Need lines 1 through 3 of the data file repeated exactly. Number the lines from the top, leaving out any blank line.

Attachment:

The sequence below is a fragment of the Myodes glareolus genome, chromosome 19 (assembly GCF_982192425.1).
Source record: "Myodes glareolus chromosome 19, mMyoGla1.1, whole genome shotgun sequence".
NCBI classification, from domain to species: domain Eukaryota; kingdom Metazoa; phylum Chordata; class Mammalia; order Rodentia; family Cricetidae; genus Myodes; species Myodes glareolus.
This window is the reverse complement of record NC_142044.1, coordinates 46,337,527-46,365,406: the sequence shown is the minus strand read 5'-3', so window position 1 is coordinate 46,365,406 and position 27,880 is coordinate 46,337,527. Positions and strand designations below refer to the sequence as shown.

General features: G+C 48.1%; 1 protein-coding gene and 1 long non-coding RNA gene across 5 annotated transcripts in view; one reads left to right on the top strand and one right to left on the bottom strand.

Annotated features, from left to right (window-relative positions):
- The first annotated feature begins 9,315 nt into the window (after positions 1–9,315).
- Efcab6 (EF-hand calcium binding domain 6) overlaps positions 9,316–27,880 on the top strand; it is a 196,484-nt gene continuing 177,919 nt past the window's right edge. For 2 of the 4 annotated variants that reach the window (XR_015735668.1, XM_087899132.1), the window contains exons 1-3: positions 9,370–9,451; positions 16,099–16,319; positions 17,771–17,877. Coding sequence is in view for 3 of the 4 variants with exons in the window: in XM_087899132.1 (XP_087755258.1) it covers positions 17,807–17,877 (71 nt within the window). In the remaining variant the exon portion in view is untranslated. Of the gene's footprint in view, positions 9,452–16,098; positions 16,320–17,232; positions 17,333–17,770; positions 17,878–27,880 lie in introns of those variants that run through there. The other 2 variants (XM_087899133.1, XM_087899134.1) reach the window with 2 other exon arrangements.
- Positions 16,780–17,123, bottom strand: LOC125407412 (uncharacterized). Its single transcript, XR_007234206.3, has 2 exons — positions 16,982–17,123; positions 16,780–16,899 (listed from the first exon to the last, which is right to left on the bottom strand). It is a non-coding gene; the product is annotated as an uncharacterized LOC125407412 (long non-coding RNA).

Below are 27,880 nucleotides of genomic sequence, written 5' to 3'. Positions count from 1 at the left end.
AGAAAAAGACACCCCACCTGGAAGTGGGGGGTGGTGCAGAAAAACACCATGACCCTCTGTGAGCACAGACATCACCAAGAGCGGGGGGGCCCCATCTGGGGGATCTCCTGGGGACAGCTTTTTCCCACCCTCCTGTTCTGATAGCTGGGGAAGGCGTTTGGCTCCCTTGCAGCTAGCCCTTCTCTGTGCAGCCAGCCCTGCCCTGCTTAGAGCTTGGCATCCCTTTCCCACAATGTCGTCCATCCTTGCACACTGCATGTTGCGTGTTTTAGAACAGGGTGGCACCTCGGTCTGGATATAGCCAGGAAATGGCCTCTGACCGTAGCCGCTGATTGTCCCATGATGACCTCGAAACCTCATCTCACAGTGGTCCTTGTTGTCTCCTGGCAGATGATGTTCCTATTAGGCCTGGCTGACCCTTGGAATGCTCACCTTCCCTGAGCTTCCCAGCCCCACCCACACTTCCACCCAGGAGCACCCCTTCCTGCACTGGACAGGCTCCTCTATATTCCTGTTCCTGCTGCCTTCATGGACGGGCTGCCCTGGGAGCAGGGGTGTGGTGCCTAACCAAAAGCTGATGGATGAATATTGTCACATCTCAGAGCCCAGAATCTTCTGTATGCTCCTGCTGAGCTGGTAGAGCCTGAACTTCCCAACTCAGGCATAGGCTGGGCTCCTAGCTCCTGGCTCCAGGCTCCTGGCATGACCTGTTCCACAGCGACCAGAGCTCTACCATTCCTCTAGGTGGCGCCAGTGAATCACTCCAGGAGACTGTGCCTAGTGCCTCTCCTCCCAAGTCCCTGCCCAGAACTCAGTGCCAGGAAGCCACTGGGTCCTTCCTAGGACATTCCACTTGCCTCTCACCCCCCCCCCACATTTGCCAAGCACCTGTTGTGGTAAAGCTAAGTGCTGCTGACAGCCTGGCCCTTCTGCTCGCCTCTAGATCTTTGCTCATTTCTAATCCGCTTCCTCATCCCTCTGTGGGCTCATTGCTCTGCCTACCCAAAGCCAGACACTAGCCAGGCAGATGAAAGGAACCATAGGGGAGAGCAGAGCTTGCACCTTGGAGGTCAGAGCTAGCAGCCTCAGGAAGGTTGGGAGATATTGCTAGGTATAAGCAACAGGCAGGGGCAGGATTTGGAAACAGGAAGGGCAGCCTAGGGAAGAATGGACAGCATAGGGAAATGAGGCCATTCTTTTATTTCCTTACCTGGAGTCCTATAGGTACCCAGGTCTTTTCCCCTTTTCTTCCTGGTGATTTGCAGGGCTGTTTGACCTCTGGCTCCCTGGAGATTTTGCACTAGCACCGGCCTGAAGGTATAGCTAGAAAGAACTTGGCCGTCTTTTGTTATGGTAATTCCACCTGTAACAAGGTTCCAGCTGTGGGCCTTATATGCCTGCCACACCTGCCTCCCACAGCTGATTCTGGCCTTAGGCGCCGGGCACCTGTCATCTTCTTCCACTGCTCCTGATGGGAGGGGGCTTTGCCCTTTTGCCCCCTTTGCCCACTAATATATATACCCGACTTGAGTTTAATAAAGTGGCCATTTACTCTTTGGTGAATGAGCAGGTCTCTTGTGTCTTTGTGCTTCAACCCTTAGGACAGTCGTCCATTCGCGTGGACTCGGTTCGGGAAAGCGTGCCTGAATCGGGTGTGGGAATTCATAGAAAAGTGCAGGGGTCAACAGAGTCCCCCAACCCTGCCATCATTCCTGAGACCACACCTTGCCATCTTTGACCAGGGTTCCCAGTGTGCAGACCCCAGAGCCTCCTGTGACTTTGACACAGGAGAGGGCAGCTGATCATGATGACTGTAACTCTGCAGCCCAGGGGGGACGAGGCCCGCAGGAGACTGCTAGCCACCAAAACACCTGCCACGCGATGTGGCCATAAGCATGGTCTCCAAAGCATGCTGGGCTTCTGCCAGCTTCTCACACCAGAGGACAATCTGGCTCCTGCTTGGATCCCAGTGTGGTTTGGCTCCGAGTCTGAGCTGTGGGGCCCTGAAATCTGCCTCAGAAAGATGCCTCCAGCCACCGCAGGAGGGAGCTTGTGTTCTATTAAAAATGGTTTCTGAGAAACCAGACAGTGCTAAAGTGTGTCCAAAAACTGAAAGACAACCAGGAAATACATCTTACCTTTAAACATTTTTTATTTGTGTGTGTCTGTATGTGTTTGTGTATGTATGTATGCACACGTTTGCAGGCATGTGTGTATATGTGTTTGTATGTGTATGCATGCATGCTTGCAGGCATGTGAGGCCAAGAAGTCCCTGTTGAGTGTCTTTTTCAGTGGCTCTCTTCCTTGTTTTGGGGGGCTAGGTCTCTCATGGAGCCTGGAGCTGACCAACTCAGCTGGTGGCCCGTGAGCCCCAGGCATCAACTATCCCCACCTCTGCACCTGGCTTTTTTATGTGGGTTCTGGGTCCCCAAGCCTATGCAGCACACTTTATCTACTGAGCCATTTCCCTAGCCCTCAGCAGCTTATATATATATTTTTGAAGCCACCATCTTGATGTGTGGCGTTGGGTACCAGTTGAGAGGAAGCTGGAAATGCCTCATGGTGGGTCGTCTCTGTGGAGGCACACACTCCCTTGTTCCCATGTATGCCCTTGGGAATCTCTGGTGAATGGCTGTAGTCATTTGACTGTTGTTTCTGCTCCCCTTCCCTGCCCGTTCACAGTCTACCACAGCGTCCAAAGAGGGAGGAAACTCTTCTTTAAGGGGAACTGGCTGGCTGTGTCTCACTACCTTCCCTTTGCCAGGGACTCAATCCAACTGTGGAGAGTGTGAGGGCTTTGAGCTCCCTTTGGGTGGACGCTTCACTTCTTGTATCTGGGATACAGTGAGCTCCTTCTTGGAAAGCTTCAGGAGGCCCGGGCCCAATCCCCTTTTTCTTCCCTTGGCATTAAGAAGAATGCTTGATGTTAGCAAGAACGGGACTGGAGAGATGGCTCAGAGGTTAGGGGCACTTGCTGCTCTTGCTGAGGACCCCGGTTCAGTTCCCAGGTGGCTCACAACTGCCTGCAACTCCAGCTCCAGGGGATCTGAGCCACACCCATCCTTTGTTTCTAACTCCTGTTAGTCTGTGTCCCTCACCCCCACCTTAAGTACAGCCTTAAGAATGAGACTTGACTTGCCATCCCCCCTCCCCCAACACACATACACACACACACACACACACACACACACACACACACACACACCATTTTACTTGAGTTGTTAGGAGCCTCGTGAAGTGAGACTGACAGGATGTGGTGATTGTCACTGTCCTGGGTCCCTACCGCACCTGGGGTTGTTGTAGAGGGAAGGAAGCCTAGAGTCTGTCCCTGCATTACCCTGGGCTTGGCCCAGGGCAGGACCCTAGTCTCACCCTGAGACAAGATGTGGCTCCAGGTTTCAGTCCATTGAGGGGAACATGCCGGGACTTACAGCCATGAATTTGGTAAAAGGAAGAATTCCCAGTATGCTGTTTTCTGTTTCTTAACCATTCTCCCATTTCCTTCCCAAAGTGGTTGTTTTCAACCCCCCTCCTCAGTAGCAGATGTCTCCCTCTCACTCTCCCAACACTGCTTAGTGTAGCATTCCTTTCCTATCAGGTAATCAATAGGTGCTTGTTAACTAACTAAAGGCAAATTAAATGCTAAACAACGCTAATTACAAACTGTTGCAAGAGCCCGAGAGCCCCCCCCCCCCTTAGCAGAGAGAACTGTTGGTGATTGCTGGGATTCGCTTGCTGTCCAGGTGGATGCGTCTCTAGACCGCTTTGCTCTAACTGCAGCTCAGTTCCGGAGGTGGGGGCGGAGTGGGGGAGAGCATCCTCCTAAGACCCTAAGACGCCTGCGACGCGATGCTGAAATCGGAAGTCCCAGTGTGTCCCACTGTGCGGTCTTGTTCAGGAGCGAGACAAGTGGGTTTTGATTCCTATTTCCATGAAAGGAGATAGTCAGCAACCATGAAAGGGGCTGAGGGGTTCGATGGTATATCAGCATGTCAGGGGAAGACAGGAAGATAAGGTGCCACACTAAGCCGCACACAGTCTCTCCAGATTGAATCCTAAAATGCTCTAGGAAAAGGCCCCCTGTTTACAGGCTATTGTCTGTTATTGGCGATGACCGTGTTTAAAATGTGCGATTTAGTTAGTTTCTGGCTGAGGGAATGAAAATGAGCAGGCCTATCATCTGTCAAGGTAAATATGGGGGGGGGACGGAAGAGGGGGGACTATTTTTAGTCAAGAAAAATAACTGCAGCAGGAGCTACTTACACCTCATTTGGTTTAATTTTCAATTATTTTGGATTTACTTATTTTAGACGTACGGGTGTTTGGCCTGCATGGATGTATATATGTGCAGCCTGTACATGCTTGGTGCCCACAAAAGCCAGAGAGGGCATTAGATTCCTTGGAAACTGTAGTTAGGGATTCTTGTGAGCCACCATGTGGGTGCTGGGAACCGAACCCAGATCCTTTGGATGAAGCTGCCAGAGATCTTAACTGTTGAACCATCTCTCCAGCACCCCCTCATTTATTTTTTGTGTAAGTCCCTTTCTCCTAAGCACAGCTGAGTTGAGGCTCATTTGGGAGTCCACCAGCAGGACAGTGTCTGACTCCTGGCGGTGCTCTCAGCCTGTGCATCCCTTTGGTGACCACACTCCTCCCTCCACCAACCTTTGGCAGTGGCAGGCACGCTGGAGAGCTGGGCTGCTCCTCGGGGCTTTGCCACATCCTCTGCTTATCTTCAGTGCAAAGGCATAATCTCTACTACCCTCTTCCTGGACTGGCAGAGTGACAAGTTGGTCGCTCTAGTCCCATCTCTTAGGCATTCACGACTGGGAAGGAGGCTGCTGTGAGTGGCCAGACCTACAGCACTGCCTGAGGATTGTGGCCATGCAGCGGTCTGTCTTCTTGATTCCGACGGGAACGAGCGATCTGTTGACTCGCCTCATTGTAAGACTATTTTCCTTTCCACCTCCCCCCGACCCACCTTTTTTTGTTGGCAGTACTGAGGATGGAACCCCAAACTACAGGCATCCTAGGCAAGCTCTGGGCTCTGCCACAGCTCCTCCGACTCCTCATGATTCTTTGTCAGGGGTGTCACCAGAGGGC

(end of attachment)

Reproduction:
The sequence below is a fragment of the Myodes glareolus genome, chromosome 19 (assembly GCF_982192425.1).
Source record: "Myodes glareolus chromosome 19, mMyoGla1.1, whole genome shotgun sequence".
NCBI classification, from domain to species: domain Eukaryota; kingdom Metazoa; phylum Chordata; class Mammalia; order Rodentia; family Cricetidae; genus Myodes; species Myodes glareolus.